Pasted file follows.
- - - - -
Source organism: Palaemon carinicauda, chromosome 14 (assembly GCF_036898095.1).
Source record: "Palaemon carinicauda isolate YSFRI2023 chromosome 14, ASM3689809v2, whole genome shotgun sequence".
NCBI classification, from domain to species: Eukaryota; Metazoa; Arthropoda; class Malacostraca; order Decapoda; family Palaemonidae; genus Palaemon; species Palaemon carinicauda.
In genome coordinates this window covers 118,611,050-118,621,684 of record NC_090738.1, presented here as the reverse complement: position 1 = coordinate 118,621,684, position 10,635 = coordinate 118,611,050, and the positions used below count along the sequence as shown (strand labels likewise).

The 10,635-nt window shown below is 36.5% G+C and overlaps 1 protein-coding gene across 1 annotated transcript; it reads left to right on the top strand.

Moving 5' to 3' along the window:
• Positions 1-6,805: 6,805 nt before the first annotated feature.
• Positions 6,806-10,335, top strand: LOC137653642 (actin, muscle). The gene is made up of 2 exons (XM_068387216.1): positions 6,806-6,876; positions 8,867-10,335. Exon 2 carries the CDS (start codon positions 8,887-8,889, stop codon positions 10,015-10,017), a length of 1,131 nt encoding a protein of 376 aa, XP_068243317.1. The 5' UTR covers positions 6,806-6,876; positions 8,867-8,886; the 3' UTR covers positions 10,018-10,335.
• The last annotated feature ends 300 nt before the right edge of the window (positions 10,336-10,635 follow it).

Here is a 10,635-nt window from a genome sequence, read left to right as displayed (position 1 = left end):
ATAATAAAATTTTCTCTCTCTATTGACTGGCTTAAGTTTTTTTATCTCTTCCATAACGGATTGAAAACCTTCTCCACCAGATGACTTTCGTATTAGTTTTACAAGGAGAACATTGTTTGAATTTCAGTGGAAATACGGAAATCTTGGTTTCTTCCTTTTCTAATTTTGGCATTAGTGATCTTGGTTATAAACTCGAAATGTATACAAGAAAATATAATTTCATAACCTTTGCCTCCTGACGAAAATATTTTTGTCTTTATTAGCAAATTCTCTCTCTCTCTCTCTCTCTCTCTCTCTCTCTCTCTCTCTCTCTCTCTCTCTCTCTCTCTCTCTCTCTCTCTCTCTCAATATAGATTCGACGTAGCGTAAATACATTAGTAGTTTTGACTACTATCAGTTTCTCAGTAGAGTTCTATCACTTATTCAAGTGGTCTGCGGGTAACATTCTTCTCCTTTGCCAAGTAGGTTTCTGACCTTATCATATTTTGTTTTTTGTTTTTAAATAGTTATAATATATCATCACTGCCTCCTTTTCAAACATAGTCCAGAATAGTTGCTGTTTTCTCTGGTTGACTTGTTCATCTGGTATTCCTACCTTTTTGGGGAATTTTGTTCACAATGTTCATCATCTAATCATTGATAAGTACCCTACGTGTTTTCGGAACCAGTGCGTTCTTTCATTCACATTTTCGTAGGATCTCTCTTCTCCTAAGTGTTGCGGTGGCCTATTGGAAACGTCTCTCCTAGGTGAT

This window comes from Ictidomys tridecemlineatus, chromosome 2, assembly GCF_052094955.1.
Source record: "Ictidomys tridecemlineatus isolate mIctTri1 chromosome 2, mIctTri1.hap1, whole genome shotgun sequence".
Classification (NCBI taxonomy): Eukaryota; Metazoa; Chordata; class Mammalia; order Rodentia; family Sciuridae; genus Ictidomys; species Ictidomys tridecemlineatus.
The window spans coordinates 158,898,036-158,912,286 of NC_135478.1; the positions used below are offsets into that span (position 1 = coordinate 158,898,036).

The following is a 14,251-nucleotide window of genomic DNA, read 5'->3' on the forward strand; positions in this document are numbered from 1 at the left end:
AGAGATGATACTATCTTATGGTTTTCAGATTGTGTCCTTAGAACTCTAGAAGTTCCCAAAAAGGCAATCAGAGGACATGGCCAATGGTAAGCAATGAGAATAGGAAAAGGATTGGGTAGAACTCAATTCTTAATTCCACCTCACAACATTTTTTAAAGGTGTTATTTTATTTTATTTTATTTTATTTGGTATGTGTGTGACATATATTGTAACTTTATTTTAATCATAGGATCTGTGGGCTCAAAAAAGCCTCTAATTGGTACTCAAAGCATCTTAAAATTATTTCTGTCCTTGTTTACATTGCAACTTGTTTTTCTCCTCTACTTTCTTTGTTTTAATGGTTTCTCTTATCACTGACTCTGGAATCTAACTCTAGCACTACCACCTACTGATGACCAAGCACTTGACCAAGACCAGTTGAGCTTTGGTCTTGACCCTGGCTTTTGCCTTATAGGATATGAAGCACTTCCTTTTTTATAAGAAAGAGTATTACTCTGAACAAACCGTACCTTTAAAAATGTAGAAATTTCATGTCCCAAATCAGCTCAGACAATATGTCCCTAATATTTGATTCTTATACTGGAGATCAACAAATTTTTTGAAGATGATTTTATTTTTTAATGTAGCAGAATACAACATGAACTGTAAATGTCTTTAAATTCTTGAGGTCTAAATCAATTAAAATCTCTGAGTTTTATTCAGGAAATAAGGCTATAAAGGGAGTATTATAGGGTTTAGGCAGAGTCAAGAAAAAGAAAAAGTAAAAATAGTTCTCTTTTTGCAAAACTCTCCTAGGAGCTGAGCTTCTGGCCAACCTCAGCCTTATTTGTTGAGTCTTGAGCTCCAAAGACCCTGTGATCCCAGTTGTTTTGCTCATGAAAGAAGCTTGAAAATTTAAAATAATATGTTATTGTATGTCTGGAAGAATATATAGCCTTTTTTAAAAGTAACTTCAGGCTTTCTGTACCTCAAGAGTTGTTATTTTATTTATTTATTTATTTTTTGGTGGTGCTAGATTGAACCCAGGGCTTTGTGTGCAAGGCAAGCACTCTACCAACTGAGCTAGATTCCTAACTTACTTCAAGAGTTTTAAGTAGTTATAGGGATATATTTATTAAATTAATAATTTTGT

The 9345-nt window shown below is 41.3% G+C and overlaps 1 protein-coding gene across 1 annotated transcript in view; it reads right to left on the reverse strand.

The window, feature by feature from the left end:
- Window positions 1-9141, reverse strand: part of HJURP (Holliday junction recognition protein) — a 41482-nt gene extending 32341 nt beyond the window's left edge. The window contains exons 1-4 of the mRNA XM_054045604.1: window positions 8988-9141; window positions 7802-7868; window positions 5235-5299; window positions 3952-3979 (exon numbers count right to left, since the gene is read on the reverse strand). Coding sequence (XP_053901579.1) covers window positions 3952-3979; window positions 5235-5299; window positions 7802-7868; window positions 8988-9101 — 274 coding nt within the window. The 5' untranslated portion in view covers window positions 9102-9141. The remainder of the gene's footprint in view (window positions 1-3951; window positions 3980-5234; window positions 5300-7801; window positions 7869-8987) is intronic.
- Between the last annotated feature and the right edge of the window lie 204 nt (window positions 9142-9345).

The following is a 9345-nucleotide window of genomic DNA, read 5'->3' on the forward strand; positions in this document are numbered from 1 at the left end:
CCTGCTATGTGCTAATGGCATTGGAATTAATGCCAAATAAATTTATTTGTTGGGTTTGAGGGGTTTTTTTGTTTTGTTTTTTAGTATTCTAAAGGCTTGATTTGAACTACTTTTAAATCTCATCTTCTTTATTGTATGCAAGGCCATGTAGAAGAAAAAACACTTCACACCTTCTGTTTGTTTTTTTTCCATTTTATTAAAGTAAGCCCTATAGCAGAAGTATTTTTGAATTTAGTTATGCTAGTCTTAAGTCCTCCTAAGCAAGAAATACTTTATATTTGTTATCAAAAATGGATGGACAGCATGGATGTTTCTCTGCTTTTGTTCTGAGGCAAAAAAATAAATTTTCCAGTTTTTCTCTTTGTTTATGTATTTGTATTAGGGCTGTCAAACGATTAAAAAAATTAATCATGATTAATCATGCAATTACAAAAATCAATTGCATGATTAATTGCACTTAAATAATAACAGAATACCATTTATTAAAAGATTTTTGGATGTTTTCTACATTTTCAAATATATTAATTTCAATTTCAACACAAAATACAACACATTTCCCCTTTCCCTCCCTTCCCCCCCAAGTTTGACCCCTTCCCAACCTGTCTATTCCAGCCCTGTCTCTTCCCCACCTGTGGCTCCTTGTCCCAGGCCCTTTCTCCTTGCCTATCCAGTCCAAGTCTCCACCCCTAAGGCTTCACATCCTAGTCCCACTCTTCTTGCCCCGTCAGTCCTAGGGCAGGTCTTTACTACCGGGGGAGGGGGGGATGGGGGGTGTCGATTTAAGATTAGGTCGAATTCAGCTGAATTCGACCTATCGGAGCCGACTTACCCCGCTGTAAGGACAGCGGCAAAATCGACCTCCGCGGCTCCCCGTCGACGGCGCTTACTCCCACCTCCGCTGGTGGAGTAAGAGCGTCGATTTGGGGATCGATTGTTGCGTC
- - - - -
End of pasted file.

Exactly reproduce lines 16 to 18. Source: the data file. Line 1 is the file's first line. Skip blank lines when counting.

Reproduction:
The following is a 14,251-nucleotide window of genomic DNA, read 5'->3' on the forward strand; positions in this document are numbered from 1 at the left end:
AGAGATGATACTATCTTATGGTTTTCAGATTGTGTCCTTAGAACTCTAGAAGTTCCCAAAAAGGCAATCAGAGGACATGGCCAATGGTAAGCAATGAGAATAGGAAAAGGATTGGGTAGAACTCAATTCTTAATTCCACCTCACAACATTTTTTAAAGGTGTTATTTTATTTTATTTTATTTTATTTGGTATGTGTGTGACATATATTGTAACTTTATTTTAATCATAGGATCTGTGGGCTCAAAAAAGCCTCTAATTGGTACTCAAAGCATCTTAAAATTATTTCTGTCCTTGTTTACATTGCAACTTGTTTTTCTCCTCTACTTTCTTTGTTTTAATGGTTTCTCTTATCACTGACTCTGGAATCTAACTCTAGCACTACCACCTACTGATGACCAAGCACTTGACCAAGACCAGTTGAGCTTTGGTCTTGACCCTGGCTTTTGCCTTATAGGATATGAAGCACTTCCTTTTTTATAAGAAAGAGTATTACTCTGAACAAACCGTACCTTTAAAAATGTAGAAATTTCATGTCCCAAATCAGCTCAGACAATATGTCCCTAATATTTGATTCTTATACTGGAGATCAACAAATTTTTTGAAGATGATTTTATTTTTTAATGTAGCAGAATACAACATGAACTGTAAATGTCTTTAAATTCTTGAGGTCTAAATCAATTAAAATCTCTGAGTTTTATTCAGGAAATAAGGCTATAAAGGGAGTATTATAGGGTTTAGGCAGAGTCAAGAAAAAGAAAAAGTAAAAATAGTTCTCTTTTTGCAAAACTCTCCTAGGAGCTGAGCTTCTGGCCAACCTCAGCCTTATTTGTTGAGTCTTGAGCTCCAAAGACCCTGTGATCCCAGTTGTTTTGCTCATGAAAGAAGCTTGAAAATTTAAAATAATATGTTATTGTATGTCTGGAAGAATATATAGCCTTTTTTAAAAGTAACTTCAGGCTTTCTGTACCTCAAGAGTTGTTATTTTATTTATTTATTTATTTTTTGGTGGTGCTAGATTGAACCCAGGGCTTTGTGTGCAAGGCAAGCACTCTACCAACTGAGCTAGATTCCTAACTTACTTCAAGAGTTTTAAGTAGTTATAGGGATATATTTATTAAATTAATAATTTTGT

The 9345-nt window shown below is 41.3% G+C and overlaps 1 protein-coding gene across 1 annotated transcript in view; it reads right to left on the reverse strand.